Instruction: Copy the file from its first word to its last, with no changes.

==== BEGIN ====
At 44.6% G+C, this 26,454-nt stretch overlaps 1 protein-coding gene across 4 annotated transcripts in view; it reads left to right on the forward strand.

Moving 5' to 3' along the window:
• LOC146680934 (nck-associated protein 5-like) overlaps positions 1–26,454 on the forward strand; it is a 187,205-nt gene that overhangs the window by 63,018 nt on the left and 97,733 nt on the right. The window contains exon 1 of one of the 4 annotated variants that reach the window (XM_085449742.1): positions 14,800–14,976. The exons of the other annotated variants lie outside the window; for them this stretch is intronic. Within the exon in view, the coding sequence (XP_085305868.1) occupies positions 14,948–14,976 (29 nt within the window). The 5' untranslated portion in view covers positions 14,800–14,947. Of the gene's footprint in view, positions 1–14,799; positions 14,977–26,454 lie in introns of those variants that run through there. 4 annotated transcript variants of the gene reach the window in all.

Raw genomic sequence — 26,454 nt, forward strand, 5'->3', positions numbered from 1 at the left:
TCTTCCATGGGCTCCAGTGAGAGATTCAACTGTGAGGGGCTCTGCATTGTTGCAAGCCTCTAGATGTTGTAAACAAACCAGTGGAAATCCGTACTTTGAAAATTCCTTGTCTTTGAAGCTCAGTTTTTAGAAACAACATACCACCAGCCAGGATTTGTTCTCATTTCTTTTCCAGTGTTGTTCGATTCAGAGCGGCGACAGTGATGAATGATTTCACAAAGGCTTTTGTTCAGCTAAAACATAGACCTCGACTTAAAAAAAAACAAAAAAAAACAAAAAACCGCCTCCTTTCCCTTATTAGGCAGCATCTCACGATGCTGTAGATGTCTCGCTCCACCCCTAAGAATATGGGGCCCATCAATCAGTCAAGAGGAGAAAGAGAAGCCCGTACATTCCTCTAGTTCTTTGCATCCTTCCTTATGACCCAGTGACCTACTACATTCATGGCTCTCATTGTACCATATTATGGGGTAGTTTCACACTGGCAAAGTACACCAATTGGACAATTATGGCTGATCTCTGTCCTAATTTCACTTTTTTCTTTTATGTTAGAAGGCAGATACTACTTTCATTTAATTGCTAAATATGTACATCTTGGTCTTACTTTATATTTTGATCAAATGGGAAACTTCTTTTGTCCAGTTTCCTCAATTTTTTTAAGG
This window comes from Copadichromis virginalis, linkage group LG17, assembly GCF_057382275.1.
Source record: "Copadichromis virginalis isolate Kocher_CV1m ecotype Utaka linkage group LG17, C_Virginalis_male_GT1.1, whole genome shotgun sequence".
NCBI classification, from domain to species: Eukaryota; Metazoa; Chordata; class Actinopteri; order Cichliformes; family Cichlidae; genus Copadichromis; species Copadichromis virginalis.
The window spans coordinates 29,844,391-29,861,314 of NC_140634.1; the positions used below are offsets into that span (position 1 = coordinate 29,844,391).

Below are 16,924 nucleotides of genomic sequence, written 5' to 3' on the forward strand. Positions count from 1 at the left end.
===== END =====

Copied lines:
At 44.6% G+C, this 26,454-nt stretch overlaps 1 protein-coding gene across 4 annotated transcripts in view; it reads left to right on the forward strand.

Moving 5' to 3' along the window:
• LOC146680934 (nck-associated protein 5-like) overlaps positions 1–26,454 on the forward strand; it is a 187,205-nt gene that overhangs the window by 63,018 nt on the left and 97,733 nt on the right. The window contains exon 1 of one of the 4 annotated variants that reach the window (XM_085449742.1): positions 14,800–14,976. The exons of the other annotated variants lie outside the window; for them this stretch is intronic. Within the exon in view, the coding sequence (XP_085305868.1) occupies positions 14,948–14,976 (29 nt within the window). The 5' untranslated portion in view covers positions 14,800–14,947. Of the gene's footprint in view, positions 1–14,799; positions 14,977–26,454 lie in introns of those variants that run through there. 4 annotated transcript variants of the gene reach the window in all.

Raw genomic sequence — 26,454 nt, forward strand, 5'->3', positions numbered from 1 at the left:
TCTTCCATGGGCTCCAGTGAGAGATTCAACTGTGAGGGGCTCTGCATTGTTGCAAGCCTCTAGATGTTGTAAACAAACCAGTGGAAATCCGTACTTTGAAAATTCCTTGTCTTTGAAGCTCAGTTTTTAGAAACAACATACCACCAGCCAGGATTTGTTCTCATTTCTTTTCCAGTGTTGTTCGATTCAGAGCGGCGACAGTGATGAATGATTTCACAAAGGCTTTTGTTCAGCTAAAACATAGACCTCGACTTAAAAAAAAACAAAAAAAAACAAAAAACCGCCTCCTTTCCCTTATTAGGCAGCATCTCACGATGCTGTAGATGTCTCGCTCCACCCCTAAGAATATGGGGCCCATCAATCAGTCAAGAGGAGAAAGAGAAGCCCGTACATTCCTCTAGTTCTTTGCATCCTTCCTTATGACCCAGTGACCTACTACATTCATGGCTCTCATTGTACCATATTATGGGGTAGTTTCACACTGGCAAAGTACACCAATTGGACAATTATGGCTGATCTCTGTCCTAATTTCACTTTTTTCTTTTATGTTAGAAGGCAGATACTACTTTCATTTAATTGCTAAATATGTACATCTTGGTCTTACTTTATATTTTGATCAAATGGGAAACTTCTTTTGTCCAGTTTCCTCAATTTTTTTAAGG
This window comes from Copadichromis virginalis, linkage group LG17, assembly GCF_057382275.1.
Source record: "Copadichromis virginalis isolate Kocher_CV1m ecotype Utaka linkage group LG17, C_Virginalis_male_GT1.1, whole genome shotgun sequence".
NCBI classification, from domain to species: Eukaryota; Metazoa; Chordata; class Actinopteri; order Cichliformes; family Cichlidae; genus Copadichromis; species Copadichromis virginalis.
The window spans coordinates 29,844,391-29,861,314 of NC_140634.1; the positions used below are offsets into that span (position 1 = coordinate 29,844,391).

Below are 16,924 nucleotides of genomic sequence, written 5' to 3' on the forward strand. Positions count from 1 at the left end.